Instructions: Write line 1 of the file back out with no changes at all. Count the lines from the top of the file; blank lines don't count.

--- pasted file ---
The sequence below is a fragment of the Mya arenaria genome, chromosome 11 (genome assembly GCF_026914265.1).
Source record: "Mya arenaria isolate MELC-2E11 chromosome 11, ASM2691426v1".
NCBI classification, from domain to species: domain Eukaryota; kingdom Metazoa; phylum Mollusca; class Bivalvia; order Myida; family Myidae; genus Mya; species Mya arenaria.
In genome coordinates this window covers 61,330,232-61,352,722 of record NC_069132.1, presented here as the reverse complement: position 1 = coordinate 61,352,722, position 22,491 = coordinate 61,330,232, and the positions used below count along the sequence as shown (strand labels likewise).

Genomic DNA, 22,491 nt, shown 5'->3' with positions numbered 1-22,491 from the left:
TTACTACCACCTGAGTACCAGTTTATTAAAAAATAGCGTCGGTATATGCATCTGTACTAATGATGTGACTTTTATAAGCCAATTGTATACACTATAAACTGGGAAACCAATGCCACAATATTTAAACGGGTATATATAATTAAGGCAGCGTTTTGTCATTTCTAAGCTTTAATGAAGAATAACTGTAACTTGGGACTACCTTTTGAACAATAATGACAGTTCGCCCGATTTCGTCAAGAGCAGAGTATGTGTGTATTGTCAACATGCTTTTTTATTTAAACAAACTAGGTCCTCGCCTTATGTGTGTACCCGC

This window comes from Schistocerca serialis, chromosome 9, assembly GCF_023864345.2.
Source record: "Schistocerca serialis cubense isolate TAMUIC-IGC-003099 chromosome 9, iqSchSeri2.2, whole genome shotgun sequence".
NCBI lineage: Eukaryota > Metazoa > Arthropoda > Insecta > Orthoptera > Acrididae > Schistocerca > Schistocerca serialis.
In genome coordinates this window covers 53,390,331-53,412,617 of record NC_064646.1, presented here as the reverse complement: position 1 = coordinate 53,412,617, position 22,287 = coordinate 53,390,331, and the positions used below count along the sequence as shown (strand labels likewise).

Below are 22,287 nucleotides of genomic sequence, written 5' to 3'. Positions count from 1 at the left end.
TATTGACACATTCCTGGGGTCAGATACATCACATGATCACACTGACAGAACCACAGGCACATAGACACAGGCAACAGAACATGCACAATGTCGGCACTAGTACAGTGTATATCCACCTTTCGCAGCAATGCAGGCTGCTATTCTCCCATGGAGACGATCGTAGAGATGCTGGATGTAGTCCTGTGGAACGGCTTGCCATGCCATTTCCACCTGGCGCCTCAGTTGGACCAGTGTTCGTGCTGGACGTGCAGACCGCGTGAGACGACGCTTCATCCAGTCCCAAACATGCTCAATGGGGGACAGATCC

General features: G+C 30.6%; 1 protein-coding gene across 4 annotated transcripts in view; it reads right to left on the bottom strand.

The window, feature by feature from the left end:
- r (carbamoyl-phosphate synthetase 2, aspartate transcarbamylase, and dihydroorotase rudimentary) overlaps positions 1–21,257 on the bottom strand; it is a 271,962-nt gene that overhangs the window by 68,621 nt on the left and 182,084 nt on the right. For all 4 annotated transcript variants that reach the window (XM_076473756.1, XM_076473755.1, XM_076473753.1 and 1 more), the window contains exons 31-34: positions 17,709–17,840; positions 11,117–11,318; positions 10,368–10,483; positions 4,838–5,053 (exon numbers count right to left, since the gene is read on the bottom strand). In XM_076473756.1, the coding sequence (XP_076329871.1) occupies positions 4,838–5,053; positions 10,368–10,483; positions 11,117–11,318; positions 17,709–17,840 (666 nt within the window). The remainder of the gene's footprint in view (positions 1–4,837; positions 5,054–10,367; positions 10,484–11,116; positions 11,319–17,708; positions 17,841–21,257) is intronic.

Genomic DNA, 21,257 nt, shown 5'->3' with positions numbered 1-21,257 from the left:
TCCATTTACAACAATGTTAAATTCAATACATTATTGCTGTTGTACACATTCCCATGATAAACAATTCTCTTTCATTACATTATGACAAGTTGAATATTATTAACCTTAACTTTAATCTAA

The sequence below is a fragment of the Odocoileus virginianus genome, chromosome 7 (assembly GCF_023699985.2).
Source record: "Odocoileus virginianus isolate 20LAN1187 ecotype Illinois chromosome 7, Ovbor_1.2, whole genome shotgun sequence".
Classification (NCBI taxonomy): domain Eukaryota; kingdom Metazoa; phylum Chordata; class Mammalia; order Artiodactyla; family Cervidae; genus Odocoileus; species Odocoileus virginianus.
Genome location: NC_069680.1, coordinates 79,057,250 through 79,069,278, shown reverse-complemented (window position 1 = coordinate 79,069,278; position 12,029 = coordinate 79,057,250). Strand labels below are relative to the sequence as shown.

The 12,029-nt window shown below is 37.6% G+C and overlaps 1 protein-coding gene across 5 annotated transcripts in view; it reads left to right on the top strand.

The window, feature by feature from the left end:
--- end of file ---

The sequence below is a fragment of the Mya arenaria genome, chromosome 11 (genome assembly GCF_026914265.1).